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Coron Wreckdiving

by nate on March 15, 2010

The landscape around Busuanga Island is exquisite but the history of Coron Bay is what has put the island on the map, especially for wreck diving. The historical chapter relevant for divers began September 24, 1944, when a US Navy force of fighters and dive bombers attacked a Japanese supply fleet of up to 24 ships at anchor in Coron Bay and around Busuanga Island. Whether the fleet’s location was discovered when an aerial surveillance team noticed some islands moving, or whether Japanese radio transmissions were intercepted is still under debate, but the results are history; with over 20 wrecks laying quietly at the bottom of the bay, becoming artificial reefs and becoming home to thousands of fish.

We did three wreck dives that took us about 1.5 hours west of Coron Town. Becs and I went with Nitrox for our first wreck dive. Akitsushima: a 118m Japanese war ship, lays 35 meters deep. As we descended, a dark shadow suddenly became a sting ray about 1.5 meters in diameter hanging out on the ocean floor just beneath a hole in the ship. Watching it swim away was quite a sight. I was especially excited when I learned that we were going to penetrate the wreck, diving through a hatch, navigating through the engine room, and through the length of the ship’s body. The first entry was a bit tight and required us to get over our nervousness, concentrate and just go for it. We saw the massive guns and some ammunition still sitting next to the station. The ship was heavily bombed and it lays on its side, so much of the dark murky interior has a gentle blue glow as light leaks in through the massive holes.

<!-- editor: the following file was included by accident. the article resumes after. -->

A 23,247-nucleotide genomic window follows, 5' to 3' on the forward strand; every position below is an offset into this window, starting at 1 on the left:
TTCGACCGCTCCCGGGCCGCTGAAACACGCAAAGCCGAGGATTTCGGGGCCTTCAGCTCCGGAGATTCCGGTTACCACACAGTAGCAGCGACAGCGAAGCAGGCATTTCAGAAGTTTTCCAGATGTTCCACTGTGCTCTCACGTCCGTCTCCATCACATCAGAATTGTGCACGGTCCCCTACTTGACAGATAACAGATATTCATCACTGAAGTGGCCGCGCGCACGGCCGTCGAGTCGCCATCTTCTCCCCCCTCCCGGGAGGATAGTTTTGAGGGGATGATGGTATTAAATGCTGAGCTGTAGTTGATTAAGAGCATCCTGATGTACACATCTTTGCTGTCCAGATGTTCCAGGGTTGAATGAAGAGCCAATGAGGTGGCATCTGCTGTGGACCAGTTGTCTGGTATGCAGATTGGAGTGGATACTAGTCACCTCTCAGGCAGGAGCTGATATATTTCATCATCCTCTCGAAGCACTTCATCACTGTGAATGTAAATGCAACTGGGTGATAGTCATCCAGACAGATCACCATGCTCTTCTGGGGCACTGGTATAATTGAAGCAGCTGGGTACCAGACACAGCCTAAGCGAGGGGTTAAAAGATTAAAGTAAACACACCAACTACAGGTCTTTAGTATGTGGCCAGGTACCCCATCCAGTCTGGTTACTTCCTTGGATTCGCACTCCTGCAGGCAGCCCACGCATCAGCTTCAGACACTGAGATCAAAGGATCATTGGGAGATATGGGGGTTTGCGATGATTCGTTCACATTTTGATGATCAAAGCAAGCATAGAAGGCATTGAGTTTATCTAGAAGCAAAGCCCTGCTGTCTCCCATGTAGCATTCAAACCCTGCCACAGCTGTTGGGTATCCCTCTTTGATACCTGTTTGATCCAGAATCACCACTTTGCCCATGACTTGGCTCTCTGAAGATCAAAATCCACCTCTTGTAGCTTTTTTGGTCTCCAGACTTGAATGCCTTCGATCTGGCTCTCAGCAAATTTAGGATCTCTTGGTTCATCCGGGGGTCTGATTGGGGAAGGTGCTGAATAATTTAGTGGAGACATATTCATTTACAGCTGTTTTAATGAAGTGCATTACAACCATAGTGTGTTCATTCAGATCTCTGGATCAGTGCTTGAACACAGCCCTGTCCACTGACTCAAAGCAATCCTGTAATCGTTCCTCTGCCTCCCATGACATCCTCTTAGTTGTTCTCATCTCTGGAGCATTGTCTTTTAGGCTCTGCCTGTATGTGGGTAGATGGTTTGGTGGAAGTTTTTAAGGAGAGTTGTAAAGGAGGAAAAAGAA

The next wreck was Okikawa Maru (former Taiei Maru), a navy oil tanker, 160m long sitting upright at 25 meters. As we descended near the rear of the ship, the massive 8 meter tall rudder became visible, and gave us a sense of just how big this boat really was. We entered through a narrow opening in the crankshaft and swam through to enter one of the massive oil drums. At some points, the ship actually felt like an enormous abandoned building that we were floating through weightlessly. We then traversed along the side of the tanker to find some of the most beautiful and colorful nudibranchs I’ve ever seen. We played with some beautiful flat worms, hovering through the water in a magical way.

The final wreck was a small gun boat in about 10m of water. Extremely shallow, but a nice and easy third dive of the day. Our dive operator Sea Dive, packed an extra free beer for everyone on the boat, as the return trip granted us a great closing sunset to a wonderful day.

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